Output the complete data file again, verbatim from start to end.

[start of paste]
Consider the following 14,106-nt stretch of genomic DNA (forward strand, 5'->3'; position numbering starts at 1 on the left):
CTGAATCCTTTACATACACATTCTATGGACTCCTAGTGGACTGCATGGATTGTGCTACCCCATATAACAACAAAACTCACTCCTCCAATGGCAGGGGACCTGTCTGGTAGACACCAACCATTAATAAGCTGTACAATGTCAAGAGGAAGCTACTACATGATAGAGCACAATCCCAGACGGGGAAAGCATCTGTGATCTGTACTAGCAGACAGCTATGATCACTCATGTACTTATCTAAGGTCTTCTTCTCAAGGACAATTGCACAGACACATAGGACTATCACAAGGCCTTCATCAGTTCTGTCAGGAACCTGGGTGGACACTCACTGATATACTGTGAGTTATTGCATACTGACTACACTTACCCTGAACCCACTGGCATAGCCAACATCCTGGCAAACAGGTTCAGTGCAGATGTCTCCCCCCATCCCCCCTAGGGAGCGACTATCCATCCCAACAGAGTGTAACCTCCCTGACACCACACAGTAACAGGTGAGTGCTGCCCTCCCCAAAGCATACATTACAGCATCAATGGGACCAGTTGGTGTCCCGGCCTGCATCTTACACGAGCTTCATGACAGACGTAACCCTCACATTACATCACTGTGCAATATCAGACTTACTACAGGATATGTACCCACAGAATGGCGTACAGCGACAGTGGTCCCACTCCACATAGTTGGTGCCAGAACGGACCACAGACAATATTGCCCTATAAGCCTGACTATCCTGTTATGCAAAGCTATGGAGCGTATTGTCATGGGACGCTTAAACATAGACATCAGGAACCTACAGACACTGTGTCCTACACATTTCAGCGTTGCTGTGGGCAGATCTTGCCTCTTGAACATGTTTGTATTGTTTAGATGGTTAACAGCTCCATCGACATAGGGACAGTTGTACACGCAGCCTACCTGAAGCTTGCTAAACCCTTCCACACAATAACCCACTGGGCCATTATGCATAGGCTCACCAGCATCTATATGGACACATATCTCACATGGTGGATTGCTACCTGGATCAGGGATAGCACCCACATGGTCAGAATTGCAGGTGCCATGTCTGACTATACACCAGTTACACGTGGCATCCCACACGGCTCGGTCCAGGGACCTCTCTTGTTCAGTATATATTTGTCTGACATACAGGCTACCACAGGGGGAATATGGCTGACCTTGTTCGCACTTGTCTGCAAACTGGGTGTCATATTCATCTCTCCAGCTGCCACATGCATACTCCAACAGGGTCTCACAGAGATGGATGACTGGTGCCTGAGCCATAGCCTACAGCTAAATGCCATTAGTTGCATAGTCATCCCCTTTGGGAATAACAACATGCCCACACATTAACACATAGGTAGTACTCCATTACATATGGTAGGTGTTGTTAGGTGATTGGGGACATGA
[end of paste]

Consider the following 14,106-nt stretch of genomic DNA (forward strand, 5'->3'; position numbering starts at 1 on the left):
CTGAATCCTTTACATACACATTCTATGGACTCCTAGTGGACTGCATGGATTGTGCTACCCCATATAACAACAAAACTCACTCCTCCAATGGCAGGGGACCTGTCTGGTAGACACCAACCATTAATAAGCTGTACAATGTCAAGAGGAAGCTACTACATGATAGAGCACAATCCCAGACGGGGAAAGCATCTGTGATCTGTACTAGCAGACAGCTATGATCACTCATGTACTTATCTAAGGTCTTCTTCTCAAGGACAATTGCACAGACACATAGGACTATCACAAGGCCTTCATCAGTTCTGTCAGGAACCTGGGTGGACACTCACTGATATACTGTGAGTTATTGCATACTGACTACACTTACCCTGAACCCACTGGCATAGCCAACATCCTGGCAAACAGGTTCAGTGCAGATGTCTCCCCCCATCCCCCCTAGGGAGCGACTATCCATCCCAACAGAGTGTAACCTCCCTGACACCACACAGTAACAGGTGAGTGCTGCCCTCCCCAAAGCATACATTACAGCATCAATGGGACCAGTTGGTGTCCCGGCCTGCATCTTACACGAGCTTCATGACAGACGTAACCCTCACATTACATCACTGTGCAATATCAGACTTACTACAGGATATGTACCCACAGAATGGCGTACAGCGACAGTGGTCCCACTCCACATAGTTGGTGCCAGAACGGACCACAGACAATATTGCCCTATAAGCCTGACTATCCTGTTATGCAAAGCTATGGAGCGTATTGTCATGGGACGCTTAAACATAGACATCAGGAACCTACAGACACTGTGTCCTACACATTTCAGCGTTGCTGTGGGCAGATCTTGCCTCTTGAACATGTTTGTATTGTTTAGATGGTTAACAGCTCCATCGACATAGGGACAGTTGTACACGCAGCCTACCTGAAGCTTGCTAAACCCTTCCACACAATAACCCACTGGGCCATTATGCATAGGCTCACCAGCATCTATATGGACACATATCTCACATGGTGGATTGCTACCTGGATCAGGGATAGCACCCACATGGTCAGAATTGCAGGTGCCATGTCTGACTATACACCAGTTACACGTGGCATCCCACACGGCTCGGTCCAGGGACCTCTCTTGTTCAGTATATATTTGTCTGACATACAGGCTACCACAGGGGGAATATGGCTGACCTTGTTCGCACTTGTCTGCAAACTGGGTGTCATATTCATCTCTCCAGCTGCCACATGCATACTCCAACAGGGTCTCACAGAGATGGATGACTGGTGCCTGAGCCATAGCCTACAGCTAAATGCCATTAGTTGCATAGTCATCCCCTTTGGGAATAACAACATGCCCACACATTAACACATAGGTAGTACTCCATTACATATGGTAGGTGTTGTTAGGTGATTGGGGACATGA